Rise of the dama investors

By Li Qiaoyi Source:Global Times Published: 2014-9-8 20:58:01

Middle-aged Chinese women not just a force in square dancing

A middle-aged woman (right) checks out gold products at a jewelry shop in Qionghai, in South China's Hainan Province. Photo: CFP

Frequent media coverage of middle-aged Chinese women square dancing has caused many to associate these women only with this boisterous activity.

Known as dama, literally "big mother" in Chinese, these women have even made a splash outside the country as well, with some of them having been photographed dancing in front of the Louvre in Paris in April and others dancing in Moscow's Red Square in June.

However, the somewhat teasing reportage of dama masks the fact that many of them are actually serious about things other than square dancing, namely investing.

"Some media reports are exaggerating the troublemaking of dama who love square dancing," said a Beijing resident Yang in her 50s, refusing to give her full name.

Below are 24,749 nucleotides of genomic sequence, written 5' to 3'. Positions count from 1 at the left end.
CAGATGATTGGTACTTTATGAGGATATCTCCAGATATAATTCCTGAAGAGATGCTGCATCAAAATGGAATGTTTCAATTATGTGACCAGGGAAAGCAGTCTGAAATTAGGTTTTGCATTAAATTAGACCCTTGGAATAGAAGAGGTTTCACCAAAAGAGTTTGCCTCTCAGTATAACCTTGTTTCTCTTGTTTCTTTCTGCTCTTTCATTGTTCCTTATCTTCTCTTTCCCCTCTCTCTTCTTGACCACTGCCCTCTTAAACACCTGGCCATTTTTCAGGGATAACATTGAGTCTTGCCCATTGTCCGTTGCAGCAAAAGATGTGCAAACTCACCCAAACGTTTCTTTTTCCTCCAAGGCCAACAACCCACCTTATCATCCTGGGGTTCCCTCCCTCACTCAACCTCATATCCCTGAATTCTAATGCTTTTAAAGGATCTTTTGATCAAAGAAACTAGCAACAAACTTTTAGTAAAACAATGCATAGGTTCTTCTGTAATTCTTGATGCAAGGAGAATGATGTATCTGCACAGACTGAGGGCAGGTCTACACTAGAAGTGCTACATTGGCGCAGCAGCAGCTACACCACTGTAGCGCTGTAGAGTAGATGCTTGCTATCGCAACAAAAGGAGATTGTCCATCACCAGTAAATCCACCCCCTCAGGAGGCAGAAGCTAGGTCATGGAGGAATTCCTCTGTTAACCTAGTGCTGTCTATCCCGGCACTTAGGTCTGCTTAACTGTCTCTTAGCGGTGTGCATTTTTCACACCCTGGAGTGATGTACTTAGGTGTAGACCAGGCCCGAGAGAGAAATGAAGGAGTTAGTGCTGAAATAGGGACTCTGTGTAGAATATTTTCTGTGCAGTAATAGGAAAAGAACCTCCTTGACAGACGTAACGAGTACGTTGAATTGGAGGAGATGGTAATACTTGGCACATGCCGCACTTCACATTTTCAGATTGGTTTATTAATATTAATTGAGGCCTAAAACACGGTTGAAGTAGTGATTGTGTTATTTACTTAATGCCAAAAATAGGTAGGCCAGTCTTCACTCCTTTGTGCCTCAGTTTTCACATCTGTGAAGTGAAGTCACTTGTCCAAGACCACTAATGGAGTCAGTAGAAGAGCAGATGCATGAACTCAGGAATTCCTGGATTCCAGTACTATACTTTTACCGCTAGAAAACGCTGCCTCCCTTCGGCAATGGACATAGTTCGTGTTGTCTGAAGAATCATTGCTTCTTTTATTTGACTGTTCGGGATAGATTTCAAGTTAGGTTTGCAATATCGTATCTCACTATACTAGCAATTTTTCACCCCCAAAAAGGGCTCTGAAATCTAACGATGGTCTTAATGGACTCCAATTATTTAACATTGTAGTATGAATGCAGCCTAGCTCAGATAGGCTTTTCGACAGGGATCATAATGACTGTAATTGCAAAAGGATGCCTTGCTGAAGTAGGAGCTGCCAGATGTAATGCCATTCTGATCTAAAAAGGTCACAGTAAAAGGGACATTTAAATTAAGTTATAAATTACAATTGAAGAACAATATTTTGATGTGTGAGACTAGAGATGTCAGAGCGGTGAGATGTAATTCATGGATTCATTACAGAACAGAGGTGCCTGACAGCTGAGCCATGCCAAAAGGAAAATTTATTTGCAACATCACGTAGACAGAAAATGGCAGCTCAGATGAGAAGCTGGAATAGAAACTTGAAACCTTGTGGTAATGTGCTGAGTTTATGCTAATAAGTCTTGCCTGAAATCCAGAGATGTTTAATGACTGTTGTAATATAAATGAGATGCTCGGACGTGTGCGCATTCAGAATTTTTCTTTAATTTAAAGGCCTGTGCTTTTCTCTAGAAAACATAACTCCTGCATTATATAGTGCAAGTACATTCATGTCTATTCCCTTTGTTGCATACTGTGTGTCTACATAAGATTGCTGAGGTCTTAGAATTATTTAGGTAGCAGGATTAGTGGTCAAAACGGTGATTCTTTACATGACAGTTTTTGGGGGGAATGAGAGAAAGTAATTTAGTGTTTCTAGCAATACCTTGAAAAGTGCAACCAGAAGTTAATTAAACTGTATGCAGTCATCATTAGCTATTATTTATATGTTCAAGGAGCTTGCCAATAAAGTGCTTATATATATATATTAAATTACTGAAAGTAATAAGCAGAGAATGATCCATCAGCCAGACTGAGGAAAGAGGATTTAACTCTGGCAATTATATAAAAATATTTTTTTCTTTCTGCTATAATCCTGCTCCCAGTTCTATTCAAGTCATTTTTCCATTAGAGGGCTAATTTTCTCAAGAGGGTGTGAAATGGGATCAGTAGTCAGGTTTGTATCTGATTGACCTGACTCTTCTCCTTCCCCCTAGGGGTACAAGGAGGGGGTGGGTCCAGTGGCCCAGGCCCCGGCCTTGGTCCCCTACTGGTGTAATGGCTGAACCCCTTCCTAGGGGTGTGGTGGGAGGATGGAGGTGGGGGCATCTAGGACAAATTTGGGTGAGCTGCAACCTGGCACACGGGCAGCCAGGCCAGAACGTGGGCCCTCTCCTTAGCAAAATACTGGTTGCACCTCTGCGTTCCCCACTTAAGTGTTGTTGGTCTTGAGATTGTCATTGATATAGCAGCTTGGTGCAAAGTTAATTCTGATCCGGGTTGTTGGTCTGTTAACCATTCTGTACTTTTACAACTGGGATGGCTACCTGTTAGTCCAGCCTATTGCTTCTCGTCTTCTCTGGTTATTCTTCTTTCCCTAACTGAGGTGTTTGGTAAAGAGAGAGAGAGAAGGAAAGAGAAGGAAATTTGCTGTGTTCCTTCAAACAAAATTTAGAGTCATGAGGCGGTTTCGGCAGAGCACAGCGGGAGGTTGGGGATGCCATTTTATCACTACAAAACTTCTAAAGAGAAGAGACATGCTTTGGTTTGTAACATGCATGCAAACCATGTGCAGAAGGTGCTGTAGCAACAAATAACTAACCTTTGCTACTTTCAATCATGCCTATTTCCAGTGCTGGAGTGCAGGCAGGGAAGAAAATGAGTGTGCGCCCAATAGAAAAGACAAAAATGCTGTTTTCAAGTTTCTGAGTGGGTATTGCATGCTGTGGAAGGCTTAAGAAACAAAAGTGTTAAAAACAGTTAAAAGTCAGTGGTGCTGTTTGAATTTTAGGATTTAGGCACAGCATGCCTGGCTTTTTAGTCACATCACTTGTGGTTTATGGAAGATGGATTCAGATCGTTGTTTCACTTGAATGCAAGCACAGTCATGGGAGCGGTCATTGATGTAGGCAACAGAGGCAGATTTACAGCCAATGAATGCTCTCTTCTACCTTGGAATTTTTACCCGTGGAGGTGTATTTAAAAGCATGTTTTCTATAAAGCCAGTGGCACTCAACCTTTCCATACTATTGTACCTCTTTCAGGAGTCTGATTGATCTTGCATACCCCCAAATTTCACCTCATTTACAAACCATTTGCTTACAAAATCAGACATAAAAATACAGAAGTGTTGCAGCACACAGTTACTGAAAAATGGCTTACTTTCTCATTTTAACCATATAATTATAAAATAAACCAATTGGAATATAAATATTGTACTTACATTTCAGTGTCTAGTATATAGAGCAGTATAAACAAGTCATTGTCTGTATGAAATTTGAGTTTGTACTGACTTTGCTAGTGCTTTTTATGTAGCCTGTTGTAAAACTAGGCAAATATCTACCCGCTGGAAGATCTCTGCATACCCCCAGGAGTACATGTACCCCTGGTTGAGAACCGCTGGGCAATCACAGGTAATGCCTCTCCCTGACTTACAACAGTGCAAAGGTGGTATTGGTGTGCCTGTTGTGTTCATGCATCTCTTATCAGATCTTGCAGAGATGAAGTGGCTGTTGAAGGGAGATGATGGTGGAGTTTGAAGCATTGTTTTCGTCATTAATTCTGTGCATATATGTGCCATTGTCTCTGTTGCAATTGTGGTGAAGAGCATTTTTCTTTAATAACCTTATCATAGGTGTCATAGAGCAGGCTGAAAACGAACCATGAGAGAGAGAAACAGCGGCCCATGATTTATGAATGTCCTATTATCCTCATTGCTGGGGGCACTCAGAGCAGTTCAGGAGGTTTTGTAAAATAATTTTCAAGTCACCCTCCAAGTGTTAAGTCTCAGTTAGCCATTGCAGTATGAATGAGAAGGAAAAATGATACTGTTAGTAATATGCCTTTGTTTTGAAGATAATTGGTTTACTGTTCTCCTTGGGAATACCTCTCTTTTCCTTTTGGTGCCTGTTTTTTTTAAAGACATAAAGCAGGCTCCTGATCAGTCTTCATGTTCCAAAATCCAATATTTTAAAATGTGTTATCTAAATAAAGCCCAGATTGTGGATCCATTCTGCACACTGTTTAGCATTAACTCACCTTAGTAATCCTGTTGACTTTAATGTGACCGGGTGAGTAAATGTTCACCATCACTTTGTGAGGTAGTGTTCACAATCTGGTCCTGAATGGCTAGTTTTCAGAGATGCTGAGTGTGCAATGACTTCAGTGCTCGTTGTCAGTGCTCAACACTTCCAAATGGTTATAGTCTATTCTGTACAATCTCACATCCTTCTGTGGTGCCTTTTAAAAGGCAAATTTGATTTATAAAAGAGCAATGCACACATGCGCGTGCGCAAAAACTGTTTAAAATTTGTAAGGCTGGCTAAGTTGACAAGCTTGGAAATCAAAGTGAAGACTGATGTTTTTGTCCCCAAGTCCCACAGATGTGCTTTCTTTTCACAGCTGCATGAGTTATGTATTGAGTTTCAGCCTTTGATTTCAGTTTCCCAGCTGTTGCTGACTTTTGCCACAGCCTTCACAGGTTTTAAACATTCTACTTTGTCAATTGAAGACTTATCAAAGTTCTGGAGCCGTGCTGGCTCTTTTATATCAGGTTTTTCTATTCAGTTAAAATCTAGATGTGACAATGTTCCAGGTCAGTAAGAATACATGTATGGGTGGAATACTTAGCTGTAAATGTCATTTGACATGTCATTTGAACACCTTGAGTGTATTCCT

Calling herself a dama, Yang told the Global Times on Wednesday that "we've also been making a contribution to the economy," referring to their readiness to dip into their cash pile to invest in a variety of conduits.

Bargain hunters

Some dama investors have shown a higher level of eagerness to hunt bargains compared to other investors.

In mid-April 2013, when gold prices fell to about 370 yuan ($60) per gram from about 410 yuan per gram at the beginning of 2013, Yang thought it would be the best time to invest in gold and bought a 500-gram gold bullion bar.

Likewise, many other middle-aged Chinese women who handle the money in their families also rushed to join a gold-buying binge at the same time. This reportedly resulted in 300 tons of gold being bought within 10 days during that month, which played a strong role in helping the global gold price to hold steady for a short period of time. Because of this, even Goldman Sachs Group was said to have been forced to halt their short-selling in gold later in the month.

Amazed by the phenomenon, the Wall Street Journal used the term directly in an article published in August 2013 about the rising appetite for gold consumption among Chinese dama.